Dr. speaks about gunshot wounds - Page 7
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Old 09-06-2012, 09:07 PM   #61
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Interesting.

[BTW long ago (back in the days when almost everyone had .38s) I met Mr. Cirrilo and, when times were changing, exchanged correspondences with Mr. Marshall. I was upset that Mr. Marshall's stopping power stats were ignoring handloads and that .45 Colt was being rated so low. His position made sense I guess, a single instance of a specific load wasn't statistically useful. The calibers that provided the most usable data were the ones that were the most used. So if in a years time you had 40 shootings involving the 9mm you had lots of data, but if only two shootings involved a .45 Colt you had little data. There was also the issue of the circumstances. Do you include in the one shot stop someone shot in the head while they were sleeping, or not? The reluctance of PDs to disclose details about a shooting before a trial made collection of data difficult. What really improved the .45 LCs rating on the charts was Federal introducing the 225 gr. SWCHP round, followed soon after by the Winchester Silvertip and S&W releasing the M25-5. Suddenly non-handloaders had a decent round (vs the old 255 gr. hollow base solid) and Peacemakers began to be heard again. There is also the issue that civilian handloaders tend to be sometimes be better shots and more familiar with their weapons than some civilian who doesn't handload and only shoots a gun a few shots a year. The result is sometimes a more carefully placed shot. That skews the stats.]

The Taylor scale was a very early attempt to provide a numerical predictor of terminal performance. Yes it was designed for elephants, (Taylor made a living shooting them up close) but the numbers are still excellent predictors of overall effect without even getting into bullet type. If your weapon rates as an 8 (or a 3), and the other guy's gun is a 13, you may be about to have a really bad day, unless you shoot first. Let's also note that in our communities when the local PD is confronting someone holed up and armed, what is the first thing they do? Containment, then they bring up the boys (or girls) with big guns, guns that go higher on the Taylor scale. Shotguns, assault carbines, bolt action rifles, even (in some cities) SMGs (yes, not really higher on Taylor, but a cumulative synergy of terminal performance begins to occur with multiple hits in only a few seconds). Point is, if you know it is coming, and you have time, you put the pistol away and get something big.

It is for those occasions we won't have time which we need to think about. Should you really be carrying that .22 short mini-derringer as your only weapon (which I have seen some do)? Or should you be thinking more about how you would like to survive the possible future social interaction with an armed adversary?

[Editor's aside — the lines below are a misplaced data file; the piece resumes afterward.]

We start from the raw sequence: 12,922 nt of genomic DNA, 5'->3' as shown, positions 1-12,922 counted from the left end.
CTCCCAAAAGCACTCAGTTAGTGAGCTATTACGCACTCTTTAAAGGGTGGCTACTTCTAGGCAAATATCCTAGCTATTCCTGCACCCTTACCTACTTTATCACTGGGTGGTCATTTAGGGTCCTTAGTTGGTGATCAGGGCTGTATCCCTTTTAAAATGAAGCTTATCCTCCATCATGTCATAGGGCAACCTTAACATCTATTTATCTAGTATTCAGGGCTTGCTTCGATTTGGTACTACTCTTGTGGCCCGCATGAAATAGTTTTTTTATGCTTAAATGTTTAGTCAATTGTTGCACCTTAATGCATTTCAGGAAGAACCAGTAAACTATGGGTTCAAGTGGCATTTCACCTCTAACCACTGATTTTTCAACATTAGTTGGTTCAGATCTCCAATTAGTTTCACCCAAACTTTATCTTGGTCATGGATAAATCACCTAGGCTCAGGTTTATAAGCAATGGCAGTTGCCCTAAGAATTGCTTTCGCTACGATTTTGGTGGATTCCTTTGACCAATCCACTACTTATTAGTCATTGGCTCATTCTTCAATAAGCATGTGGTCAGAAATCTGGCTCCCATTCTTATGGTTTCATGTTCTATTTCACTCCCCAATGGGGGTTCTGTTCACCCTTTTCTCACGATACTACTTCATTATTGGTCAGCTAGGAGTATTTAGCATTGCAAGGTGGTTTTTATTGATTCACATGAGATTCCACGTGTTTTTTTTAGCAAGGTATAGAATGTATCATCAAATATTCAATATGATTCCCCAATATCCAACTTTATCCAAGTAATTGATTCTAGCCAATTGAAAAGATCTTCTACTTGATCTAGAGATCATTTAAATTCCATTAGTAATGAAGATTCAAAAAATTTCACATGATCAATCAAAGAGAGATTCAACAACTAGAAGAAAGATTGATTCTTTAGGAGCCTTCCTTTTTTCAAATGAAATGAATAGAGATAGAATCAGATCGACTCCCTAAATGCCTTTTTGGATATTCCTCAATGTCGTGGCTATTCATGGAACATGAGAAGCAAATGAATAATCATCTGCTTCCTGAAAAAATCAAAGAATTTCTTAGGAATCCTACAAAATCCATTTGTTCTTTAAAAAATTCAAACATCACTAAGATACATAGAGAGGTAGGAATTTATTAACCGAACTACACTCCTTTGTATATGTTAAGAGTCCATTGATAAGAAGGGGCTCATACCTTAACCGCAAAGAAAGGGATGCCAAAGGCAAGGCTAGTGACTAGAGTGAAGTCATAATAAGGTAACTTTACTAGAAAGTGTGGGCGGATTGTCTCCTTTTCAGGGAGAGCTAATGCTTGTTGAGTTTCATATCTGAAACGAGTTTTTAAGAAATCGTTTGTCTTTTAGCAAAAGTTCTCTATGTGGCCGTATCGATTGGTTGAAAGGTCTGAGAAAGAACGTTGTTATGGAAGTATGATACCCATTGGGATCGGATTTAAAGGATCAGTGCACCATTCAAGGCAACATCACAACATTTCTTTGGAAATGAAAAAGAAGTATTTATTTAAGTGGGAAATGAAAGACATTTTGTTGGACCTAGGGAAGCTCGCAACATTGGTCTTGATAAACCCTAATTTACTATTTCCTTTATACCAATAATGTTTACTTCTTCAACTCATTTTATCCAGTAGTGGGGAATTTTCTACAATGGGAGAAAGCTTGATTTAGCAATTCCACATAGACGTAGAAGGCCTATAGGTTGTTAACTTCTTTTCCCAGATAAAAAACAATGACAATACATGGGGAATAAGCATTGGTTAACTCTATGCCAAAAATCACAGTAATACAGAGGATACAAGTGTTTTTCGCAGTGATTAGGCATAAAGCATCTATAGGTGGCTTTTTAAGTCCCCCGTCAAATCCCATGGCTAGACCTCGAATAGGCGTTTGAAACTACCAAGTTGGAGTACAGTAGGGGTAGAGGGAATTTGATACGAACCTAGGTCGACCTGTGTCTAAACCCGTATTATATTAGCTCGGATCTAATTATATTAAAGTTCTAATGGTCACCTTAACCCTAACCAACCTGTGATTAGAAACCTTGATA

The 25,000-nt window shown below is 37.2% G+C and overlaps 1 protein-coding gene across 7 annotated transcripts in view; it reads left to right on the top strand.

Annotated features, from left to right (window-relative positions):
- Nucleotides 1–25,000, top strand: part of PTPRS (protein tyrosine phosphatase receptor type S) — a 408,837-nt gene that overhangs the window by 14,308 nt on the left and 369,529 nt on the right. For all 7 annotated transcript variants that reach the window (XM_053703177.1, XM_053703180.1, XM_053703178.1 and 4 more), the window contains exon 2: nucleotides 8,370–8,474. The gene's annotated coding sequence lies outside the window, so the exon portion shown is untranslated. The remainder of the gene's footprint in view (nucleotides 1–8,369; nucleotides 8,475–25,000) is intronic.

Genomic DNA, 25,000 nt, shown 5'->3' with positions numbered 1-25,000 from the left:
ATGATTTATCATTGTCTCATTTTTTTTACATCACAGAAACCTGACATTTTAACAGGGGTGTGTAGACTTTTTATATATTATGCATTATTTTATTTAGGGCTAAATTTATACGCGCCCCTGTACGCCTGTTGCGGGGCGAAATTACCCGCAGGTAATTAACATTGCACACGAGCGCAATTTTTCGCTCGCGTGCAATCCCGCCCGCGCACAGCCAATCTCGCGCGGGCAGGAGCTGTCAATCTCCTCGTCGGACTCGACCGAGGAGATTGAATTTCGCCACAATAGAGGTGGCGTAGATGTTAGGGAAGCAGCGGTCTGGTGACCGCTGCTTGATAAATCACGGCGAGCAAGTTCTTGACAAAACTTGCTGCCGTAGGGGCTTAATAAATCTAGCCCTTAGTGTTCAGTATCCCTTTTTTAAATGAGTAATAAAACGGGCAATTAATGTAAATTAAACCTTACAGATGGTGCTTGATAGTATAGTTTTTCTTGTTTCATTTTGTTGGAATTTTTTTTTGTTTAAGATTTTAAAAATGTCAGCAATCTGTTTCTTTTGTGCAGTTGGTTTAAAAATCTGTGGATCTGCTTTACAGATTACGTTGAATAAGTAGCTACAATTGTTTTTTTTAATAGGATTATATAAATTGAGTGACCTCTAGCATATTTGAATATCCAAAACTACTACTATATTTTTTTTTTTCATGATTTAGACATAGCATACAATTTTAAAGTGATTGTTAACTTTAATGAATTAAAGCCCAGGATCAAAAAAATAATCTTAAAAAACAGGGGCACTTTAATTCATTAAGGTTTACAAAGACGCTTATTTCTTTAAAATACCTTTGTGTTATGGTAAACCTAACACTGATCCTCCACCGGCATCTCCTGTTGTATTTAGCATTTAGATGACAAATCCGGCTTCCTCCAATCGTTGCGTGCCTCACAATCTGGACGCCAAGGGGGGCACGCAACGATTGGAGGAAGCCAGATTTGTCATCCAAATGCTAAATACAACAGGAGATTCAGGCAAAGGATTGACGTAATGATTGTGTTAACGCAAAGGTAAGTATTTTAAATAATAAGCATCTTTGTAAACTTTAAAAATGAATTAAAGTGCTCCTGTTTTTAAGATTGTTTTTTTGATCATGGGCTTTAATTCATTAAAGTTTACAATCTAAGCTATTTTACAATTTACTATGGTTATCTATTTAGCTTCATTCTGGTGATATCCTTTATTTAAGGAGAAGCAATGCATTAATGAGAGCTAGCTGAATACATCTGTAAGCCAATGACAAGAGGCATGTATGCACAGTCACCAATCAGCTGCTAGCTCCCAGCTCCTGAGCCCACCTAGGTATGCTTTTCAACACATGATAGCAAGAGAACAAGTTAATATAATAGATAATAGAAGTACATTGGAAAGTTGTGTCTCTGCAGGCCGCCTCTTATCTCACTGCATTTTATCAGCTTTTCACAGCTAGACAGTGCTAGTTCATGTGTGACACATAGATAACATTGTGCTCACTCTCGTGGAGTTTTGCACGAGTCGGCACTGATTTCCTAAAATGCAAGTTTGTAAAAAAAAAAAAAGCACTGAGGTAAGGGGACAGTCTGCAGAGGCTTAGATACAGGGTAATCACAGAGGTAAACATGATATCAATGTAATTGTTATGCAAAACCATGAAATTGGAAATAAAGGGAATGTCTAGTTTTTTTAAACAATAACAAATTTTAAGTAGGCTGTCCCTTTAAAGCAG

Incidentally, that writers comments on pain are interesting to me. I am thinking he had forgotten about the wonder years of the 80s when PCP was almost everywhere and frequently mixed with other chemicals. Sometimes those people literally didn't feel ANY pain. I am aware of one woman (Riggs Rd., PG MD, back in the 80s) who stabbed herself with a huge butcher knife over and over to kill the demon inside her (while surrounded by a ring of police who weren't sure quite how to handle that) and then went on to slowly disembowel herself pulling the intestines out with one hand while hacking with the other, while still standing and talking for the next half minute or so. Good old Lovely (PCP and high grade marijuana in a blunt) and a little alcohol. I have heard of other similar incidents. Don't waste your time trying to pain compliance someone like that if they are attacking you. Stop them in the most efficient method at your disposal.

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Old 09-06-2012, 10:15 PM   #62
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What is interesting about the Taylor scale is a 45ACP 230 grain is about the same as a 7.62x39 124 grain while a 223 55 grain is about half.

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Old 09-06-2012, 10:19 PM   #63
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Which is why when the M-16 came out some called it the mouse gun from Mattel. It is also why some soldiers 'up country' stashed their M-16s and began carrying AKs they had taken from Charlie.

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Old 09-06-2012, 11:31 PM   #64
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I'll admit I didn't watch the whole snoozefest, but what I gleaned from the little of it I could stand to endure, and the comments, is that it highlighted some, perhaps, lesser known facts, maybe even a few dispelled misconceptions, about a bullets actual affect on the average human body. If this is an accurate gaging...

I dont see any value in this at all. I'm not carrying a gun to kill someone, I'm doing so to protect myself no matter the outcome. If my attacker survives, so be it, good for him/her, as long as I have a form of self protection, I'm confident in my chances. It's all circumstance based, and the mind's control over reaction supersedes any ability of the body to survive a gunshot.

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Old 09-07-2012, 09:36 AM   #65
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Quote:
Originally Posted by BeyondTheBox View Post
I'll admit I didn't watch the whole snoozefest, but what I gleaned from the little of it I could stand to endure, and the comments, is that it highlighted some, perhaps, lesser known facts, maybe even a few dispelled misconceptions, about a bullets actual affect on the average human body. If this is an accurate gaging...

I dont see any value in this at all. I'm not carrying a gun to kill someone, I'm doing so to protect myself no matter the outcome. If my attacker survives, so be it, good for him/her, as long as I have a form of self protection, I'm confident in my chances. It's all circumstance based, and the mind's control over reaction supersedes any ability of the body to survive a gunshot.